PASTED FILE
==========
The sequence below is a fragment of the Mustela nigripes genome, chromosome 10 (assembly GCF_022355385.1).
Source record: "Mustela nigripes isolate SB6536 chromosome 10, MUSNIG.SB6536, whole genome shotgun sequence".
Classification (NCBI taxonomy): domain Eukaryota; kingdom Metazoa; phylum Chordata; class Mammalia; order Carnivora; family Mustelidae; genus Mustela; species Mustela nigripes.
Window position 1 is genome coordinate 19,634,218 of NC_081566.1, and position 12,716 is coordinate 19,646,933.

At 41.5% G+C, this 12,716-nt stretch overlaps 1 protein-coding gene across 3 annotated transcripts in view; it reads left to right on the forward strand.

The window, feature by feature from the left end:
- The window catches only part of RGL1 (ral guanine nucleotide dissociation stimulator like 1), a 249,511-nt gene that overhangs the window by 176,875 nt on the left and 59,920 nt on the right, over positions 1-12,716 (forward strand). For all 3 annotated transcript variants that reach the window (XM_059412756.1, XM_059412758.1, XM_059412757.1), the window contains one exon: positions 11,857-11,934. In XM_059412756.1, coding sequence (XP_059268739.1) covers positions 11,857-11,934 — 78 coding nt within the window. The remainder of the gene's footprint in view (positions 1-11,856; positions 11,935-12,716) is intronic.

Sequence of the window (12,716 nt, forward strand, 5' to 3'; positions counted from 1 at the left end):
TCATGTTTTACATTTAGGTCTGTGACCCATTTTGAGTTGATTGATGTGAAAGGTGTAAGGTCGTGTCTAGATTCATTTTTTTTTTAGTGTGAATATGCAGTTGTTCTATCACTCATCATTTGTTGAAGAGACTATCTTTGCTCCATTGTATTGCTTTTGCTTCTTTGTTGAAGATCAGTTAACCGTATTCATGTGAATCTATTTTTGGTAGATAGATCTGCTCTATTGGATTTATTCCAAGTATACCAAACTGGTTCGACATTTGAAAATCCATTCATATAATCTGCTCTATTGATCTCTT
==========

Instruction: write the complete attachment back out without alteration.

The sequence below is a fragment of the Mustela nigripes genome, chromosome 10 (assembly GCF_022355385.1).
Source record: "Mustela nigripes isolate SB6536 chromosome 10, MUSNIG.SB6536, whole genome shotgun sequence".
Classification (NCBI taxonomy): domain Eukaryota; kingdom Metazoa; phylum Chordata; class Mammalia; order Carnivora; family Mustelidae; genus Mustela; species Mustela nigripes.
Window position 1 is genome coordinate 19,634,218 of NC_081566.1, and position 12,716 is coordinate 19,646,933.

At 41.5% G+C, this 12,716-nt stretch overlaps 1 protein-coding gene across 3 annotated transcripts in view; it reads left to right on the forward strand.

The window, feature by feature from the left end:
- The window catches only part of RGL1 (ral guanine nucleotide dissociation stimulator like 1), a 249,511-nt gene that overhangs the window by 176,875 nt on the left and 59,920 nt on the right, over positions 1-12,716 (forward strand). For all 3 annotated transcript variants that reach the window (XM_059412756.1, XM_059412758.1, XM_059412757.1), the window contains one exon: positions 11,857-11,934. In XM_059412756.1, coding sequence (XP_059268739.1) covers positions 11,857-11,934 — 78 coding nt within the window. The remainder of the gene's footprint in view (positions 1-11,856; positions 11,935-12,716) is intronic.

Sequence of the window (12,716 nt, forward strand, 5' to 3'; positions counted from 1 at the left end):
TCATGTTTTACATTTAGGTCTGTGACCCATTTTGAGTTGATTGATGTGAAAGGTGTAAGGTCGTGTCTAGATTCATTTTTTTTTTAGTGTGAATATGCAGTTGTTCTATCACTCATCATTTGTTGAAGAGACTATCTTTGCTCCATTGTATTGCTTTTGCTTCTTTGTTGAAGATCAGTTAACCGTATTCATGTGAATCTATTTTTGGTAGATAGATCTGCTCTATTGGATTTATTCCAAGTATACCAAACTGGTTCGACATTTGAAAATCCATTCATATAATCTGCTCTATTGATCTCTT